U.S. Climate Litigation in the Age of Trump: Full Term

Posted on June 23rd, 2021 by tiffanychalle

By Korey Silverman-Roati

Litigators responded to the Trump administration’s climate deregulation agenda by filing hundreds of lawsuits across the U.S. over the four years of the administration. A new Sabin Center White Paper published today, U.S. Climate Litigation in the Age of Trump: Full Term, takes stock of 378 U.S. climate cases that responded or interacted with federal policy and law during the Trump administration. In the final two years, cases increased, as 219 were filed from 2019 until the end of the term.

“Pro” climate protection cases made up the vast majority of those filed, or 89%. Eleven percent sought to bolster the administration’s climate deregulation efforts, categorized here as “con” cases. Over the last two years of the administration, “pro” cases increased and made up 94% of those filed.

Building off of two previous reports, from year one and year two of the administration, this report categorizes cases into five overarching responses to Trump climate deregulation policy. They are:

  1. Defending Obama Administration Climate Change Policies & Decisions;
  2. Demanding Transparency & Scientific Integrity from the Trump Administration;
  3. Integrating Consideration of Climate Change into Environmental Review & Permitting;
  4. Advancing or Enforcing Additional Climate Protections through the Courts; and
  5. Deregulating Climate Change, Undermining Climate Protections, or Targeting Climate Protection Supporters.

The first four categories describe “pro” climate protection claims, where, if successful, the suit would strengthen climate regulation or protection. The fifth and final category includes all “con” cases, where, if successful, the suit would bolster climate deregulation and undermine climate protection. The proportion of cases from each category is shown in Figure 1 below.

In addition to the five main categories above, the report further categorizes the cases according to their (1) plaintiffs, (2) defendants, (3) sector, and (4) laws at issue. Some of the takeaways are described here, with more detail and charts available in the report.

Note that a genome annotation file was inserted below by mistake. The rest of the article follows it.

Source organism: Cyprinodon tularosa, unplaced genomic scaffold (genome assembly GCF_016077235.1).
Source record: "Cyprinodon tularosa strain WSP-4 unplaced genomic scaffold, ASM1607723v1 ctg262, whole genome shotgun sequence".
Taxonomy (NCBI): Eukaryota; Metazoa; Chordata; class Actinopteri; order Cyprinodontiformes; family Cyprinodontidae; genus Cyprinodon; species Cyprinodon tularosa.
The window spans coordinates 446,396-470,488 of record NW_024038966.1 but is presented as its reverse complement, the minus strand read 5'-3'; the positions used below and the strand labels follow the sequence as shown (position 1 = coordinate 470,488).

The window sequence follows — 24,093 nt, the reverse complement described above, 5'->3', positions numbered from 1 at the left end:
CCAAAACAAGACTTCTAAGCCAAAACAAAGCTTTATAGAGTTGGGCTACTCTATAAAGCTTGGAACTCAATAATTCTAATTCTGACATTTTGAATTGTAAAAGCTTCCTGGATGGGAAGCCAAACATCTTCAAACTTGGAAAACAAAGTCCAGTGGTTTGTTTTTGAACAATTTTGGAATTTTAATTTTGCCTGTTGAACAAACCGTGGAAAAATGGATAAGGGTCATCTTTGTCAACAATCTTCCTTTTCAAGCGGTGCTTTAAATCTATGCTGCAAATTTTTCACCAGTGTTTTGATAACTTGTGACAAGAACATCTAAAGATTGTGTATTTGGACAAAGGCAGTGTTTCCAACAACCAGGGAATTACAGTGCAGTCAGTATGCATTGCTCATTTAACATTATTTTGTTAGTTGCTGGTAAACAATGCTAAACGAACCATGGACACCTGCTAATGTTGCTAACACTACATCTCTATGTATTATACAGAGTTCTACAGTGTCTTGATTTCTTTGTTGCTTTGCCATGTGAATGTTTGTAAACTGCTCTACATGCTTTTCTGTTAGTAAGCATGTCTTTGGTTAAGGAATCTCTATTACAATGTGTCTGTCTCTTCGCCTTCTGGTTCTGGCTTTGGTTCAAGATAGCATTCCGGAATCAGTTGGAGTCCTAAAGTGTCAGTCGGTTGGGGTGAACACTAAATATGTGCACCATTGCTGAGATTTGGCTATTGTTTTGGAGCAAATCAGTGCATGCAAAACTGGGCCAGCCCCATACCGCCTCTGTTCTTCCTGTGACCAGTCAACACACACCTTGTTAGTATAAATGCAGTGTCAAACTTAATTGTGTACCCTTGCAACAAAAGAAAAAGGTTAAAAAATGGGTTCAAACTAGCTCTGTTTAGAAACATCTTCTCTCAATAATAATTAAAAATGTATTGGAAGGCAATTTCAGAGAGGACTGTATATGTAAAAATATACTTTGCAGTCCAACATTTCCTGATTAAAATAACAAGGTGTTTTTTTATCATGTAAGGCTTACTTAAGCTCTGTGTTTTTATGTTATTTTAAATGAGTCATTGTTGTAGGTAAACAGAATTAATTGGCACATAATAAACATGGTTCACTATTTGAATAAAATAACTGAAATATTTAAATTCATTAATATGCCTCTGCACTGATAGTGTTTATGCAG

Figure 1, See the report for underlying data. Each of the 378 cases was assigned one primary category. The four “pro” climate protection categories are marked with shades of blue and the one “con” climate protection category is shaded in orange


In “pro” climate cases, NGOs were a filing party in the about three fourths of claims, making up 78%, followed by government entities (27%), individuals (9%), and industry (5%). In “con” climate cases industry groups filed the most cases (65%), followed by NGOs (23%), governments (16%), and individuals (14%).

Parties named the federal government as a defendant in the vast majority of claims (84%). Among the agencies sued, parties named the Department of Interior most often (in 35% of cases), followed by the Environmental Protection Agency (17%). Although they made up a lower percentage of the total, suits against the U.S. Army Corps of Engineers, the Department of Commerce, and the Department of Transportation increased in the final two years.

The disputes most commonly invoked federal environmental law (in 66% of cases) and administrative law (in 48% of cases). The final two years of the Trump administration saw notable increases in those invoking federal energy law (8 cases in the first two years, 21 in the final two), and federal environmental law (in 76% of cases in the final two years).

The report includes appendices with case information and links to all 378 cases in the Sabin Center/Arnold & Porter U.S. Climate Change Litigation Database. Further analysis could build on the data to paint an even fuller picture of climate litigation during Trump’s four years in office.

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This blog provides a forum for legal and policy analysis on a variety of climate-related issues. The opinions expressed here are solely those of the individual authors, and do not necessarily represent the views of the Center for Climate Change Law.

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